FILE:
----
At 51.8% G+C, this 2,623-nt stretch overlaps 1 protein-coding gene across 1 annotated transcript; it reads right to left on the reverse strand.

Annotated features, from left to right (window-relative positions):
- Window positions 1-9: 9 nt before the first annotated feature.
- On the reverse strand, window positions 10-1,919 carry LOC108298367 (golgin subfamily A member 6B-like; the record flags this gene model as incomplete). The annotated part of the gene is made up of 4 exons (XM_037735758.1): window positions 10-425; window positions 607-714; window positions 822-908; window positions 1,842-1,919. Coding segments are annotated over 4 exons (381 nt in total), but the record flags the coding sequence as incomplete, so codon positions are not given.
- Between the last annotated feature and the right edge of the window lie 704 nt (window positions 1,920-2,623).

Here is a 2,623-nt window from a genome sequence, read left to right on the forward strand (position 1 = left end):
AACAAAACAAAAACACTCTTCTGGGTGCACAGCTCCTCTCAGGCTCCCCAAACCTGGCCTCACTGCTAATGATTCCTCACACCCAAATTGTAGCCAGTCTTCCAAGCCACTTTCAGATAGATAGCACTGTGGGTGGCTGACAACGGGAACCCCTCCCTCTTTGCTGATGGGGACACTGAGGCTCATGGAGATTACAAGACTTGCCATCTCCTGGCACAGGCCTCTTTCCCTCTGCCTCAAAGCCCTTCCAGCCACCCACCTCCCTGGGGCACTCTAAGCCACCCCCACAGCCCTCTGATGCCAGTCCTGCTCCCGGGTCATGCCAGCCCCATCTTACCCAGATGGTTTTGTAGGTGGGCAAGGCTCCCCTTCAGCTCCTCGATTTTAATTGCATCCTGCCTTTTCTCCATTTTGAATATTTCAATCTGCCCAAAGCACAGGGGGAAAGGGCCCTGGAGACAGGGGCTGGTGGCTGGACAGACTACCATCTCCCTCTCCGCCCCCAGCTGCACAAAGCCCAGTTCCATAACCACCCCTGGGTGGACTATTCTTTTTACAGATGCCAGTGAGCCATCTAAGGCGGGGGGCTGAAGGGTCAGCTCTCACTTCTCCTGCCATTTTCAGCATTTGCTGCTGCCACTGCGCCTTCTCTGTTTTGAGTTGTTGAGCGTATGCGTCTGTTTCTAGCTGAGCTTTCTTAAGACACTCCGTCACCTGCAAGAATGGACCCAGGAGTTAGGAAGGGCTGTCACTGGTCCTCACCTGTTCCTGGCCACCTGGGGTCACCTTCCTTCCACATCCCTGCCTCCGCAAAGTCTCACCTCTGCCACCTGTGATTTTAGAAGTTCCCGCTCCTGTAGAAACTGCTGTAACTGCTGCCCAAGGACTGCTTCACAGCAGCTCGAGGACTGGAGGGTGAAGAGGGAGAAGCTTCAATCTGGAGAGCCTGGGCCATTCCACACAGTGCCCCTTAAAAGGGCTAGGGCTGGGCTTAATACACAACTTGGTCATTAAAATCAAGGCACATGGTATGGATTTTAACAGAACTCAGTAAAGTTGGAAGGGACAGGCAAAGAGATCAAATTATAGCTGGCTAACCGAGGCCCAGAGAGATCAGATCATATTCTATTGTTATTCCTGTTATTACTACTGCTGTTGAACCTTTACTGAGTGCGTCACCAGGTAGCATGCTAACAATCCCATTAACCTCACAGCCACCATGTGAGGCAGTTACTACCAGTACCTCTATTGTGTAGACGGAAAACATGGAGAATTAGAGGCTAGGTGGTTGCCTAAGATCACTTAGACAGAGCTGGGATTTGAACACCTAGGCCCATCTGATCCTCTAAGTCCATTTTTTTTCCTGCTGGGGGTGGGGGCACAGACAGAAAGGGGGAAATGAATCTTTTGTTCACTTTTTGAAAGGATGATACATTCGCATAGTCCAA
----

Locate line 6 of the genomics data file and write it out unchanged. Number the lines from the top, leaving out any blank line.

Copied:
Here is a 2,623-nt window from a genome sequence, read left to right on the forward strand (position 1 = left end):